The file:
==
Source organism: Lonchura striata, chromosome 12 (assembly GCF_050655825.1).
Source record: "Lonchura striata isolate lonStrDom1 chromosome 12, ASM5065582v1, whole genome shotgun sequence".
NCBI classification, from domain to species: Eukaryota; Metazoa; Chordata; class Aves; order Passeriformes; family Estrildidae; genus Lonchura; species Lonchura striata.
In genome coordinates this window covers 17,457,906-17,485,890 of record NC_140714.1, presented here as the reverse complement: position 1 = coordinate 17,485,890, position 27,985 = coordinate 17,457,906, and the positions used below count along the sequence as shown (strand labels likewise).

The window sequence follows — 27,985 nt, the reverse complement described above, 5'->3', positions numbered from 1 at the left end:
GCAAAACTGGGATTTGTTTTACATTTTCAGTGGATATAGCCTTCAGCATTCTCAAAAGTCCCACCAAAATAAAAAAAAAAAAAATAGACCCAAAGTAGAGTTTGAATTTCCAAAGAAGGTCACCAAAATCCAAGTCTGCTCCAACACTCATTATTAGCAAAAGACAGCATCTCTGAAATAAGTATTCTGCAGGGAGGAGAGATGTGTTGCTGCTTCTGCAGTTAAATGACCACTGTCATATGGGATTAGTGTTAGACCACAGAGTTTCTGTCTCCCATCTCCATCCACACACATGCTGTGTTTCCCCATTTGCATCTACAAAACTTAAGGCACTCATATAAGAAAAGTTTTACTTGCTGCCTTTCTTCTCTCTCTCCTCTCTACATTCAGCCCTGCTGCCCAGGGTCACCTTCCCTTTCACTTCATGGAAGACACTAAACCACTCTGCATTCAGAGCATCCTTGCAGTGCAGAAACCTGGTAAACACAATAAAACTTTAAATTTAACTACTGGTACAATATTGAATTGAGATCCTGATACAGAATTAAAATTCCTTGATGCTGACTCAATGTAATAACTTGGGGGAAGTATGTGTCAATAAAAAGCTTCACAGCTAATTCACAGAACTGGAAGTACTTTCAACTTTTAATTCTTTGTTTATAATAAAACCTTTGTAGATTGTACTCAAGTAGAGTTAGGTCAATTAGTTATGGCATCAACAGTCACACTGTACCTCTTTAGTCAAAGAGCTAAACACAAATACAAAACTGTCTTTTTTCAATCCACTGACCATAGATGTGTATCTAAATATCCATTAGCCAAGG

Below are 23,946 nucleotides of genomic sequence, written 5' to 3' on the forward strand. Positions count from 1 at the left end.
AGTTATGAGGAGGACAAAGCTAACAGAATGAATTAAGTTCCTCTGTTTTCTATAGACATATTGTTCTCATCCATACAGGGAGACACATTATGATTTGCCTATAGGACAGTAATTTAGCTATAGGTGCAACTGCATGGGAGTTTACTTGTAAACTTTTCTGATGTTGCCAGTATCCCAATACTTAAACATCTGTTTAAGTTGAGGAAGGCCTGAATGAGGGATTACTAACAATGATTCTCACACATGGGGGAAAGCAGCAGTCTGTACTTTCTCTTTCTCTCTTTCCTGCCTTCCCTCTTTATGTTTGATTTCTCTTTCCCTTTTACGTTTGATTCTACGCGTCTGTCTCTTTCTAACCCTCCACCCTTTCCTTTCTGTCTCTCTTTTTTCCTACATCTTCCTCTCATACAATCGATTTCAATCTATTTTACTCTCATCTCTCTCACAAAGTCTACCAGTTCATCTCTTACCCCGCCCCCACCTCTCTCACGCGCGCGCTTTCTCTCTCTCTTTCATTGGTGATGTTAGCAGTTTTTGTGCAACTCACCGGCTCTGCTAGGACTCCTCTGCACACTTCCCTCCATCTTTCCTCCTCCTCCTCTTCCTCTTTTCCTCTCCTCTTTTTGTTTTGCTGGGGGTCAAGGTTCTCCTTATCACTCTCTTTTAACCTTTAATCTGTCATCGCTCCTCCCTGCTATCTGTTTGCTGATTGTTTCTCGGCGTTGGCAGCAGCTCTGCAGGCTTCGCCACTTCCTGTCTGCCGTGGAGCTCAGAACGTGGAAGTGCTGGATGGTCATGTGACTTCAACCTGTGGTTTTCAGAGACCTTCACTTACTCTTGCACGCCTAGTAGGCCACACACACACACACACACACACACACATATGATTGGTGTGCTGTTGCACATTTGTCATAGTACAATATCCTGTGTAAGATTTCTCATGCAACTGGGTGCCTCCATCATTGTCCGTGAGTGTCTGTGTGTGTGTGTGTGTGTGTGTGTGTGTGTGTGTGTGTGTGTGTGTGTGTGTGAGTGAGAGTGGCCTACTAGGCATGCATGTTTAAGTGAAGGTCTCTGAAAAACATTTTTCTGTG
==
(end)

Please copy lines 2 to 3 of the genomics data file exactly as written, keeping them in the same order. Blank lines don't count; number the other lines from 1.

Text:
Source record: "Lonchura striata isolate lonStrDom1 chromosome 12, ASM5065582v1, whole genome shotgun sequence".
NCBI classification, from domain to species: Eukaryota; Metazoa; Chordata; class Aves; order Passeriformes; family Estrildidae; genus Lonchura; species Lonchura striata.